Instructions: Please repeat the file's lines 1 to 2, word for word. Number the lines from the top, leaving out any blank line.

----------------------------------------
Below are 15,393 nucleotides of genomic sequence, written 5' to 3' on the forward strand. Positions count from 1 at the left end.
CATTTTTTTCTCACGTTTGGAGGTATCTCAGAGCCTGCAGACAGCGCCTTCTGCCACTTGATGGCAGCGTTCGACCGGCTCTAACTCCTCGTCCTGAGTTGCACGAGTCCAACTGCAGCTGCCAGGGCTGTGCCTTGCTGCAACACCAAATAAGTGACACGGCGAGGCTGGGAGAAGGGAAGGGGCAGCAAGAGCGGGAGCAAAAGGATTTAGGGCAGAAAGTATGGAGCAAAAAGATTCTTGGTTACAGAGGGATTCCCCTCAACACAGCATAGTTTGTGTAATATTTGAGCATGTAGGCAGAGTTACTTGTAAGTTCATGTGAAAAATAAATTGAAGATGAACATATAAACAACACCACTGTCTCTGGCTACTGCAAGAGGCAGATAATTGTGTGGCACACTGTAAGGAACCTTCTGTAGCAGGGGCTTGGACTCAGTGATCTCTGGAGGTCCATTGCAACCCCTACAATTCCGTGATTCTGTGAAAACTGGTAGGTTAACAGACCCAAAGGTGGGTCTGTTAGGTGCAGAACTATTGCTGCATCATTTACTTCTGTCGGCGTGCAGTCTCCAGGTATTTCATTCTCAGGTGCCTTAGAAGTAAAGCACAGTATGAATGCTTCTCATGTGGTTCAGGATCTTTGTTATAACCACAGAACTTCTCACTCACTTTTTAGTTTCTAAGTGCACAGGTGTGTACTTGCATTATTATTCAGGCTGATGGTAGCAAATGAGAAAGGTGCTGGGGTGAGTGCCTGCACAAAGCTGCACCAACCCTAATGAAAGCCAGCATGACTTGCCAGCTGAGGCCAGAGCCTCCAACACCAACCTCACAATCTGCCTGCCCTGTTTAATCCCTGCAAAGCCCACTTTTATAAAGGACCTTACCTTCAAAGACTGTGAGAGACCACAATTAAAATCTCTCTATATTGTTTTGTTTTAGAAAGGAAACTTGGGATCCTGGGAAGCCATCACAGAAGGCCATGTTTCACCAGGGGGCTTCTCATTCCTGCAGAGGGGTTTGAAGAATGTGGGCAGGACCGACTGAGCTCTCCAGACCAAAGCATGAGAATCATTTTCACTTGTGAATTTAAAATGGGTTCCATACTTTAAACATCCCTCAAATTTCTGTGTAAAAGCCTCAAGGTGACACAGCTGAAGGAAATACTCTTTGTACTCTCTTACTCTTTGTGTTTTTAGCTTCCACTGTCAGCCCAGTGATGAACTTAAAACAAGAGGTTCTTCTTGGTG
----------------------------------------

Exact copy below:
Below are 15,393 nucleotides of genomic sequence, written 5' to 3' on the forward strand. Positions count from 1 at the left end.
CATTTTTTTCTCACGTTTGGAGGTATCTCAGAGCCTGCAGACAGCGCCTTCTGCCACTTGATGGCAGCGTTCGACCGGCTCTAACTCCTCGTCCTGAGTTGCACGAGTCCAACTGCAGCTGCCAGGGCTGTGCCTTGCTGCAACACCAAATAAGTGACACGGCGAGGCTGGGAGAAGGGAAGGGGCAGCAAGAGCGGGAGCAAAAGGATTTAGGGCAGAAAGTATGGAGCAAAAAGATTCTTGGTTACAGAGGGATTCCCCTCAACACAGCATAGTTTGTGTAATATTTGAGCATGTAGGCAGAGTTACTTGTAAGTTCATGTGAAAAATAAATTGAAGATGAACATATAAACAACACCACTGTCTCTGGCTACTGCAAGAGGCAGATAATTGTGTGGCACACTGTAAGGAACCTTCTGTAGCAGGGGCTTGGACTCAGTGATCTCTGGAGGTCCATTGCAACCCCTACAATTCCGTGATTCTGTGAAAACTGGTAGGTTAACAGACCCAAAGGTGGGTCTGTTAGGTGCAGAACTATTGCTGCATCATTTACTTCTGTCGGCGTGCAGTCTCCAGGTATTTCATTCTCAGGTGCCTTAGAAGTAAAGCACAGTATGAATGCTTCTCATGTGGTTCAGGATCTTTGTTATAACCACAGAACTTCTCACTCACTTTTTAGTTTCTAAGTGCACAGGTGTGTACTTGCATTATTATTCAGGCTGATGGTAGCAAATGAGAAAGGTGCTGGGGTGAGTGCCTGCACAAAGCTGCACCAACCCTAATGAAAGCCAGCATGACTTGCCAGCTGAGGCCAGAGCCTCCAACACCAACCTCACAATCTGCCTGCCCTGTTTAATCCCTGCAAAGCCCACTTTTATAAAGGACCTTACCTTCAAAGACTGTGAGAGACCACAATTAAAATCTCTCTATATTGTTTTGTTTTAGAAAGGAAACTTGGGATCCTGGGAAGCCATCACAGAAGGCCATGTTTCACCAGGGGGCTTCTCATTCCTGCAGAGGGGTTTGAAGAATGTGGGCAGGACCGACTGAGCTCTCCAGACCAAAGCATGAGAATCATTTTCACTTGTGAATTTAAAATGGGTTCCATACTTTAAACATCCCTCAAATTTCTGTGTAAAAGCCTCAAGGTGACACAGCTGAAGGAAATACTCTTTGTACTCTCTTACTCTTTGTGTTTTTAGCTTCCACTGTCAGCCCAGTGATGAACTTAAAACAAGAGGTTCTTCTTGGTG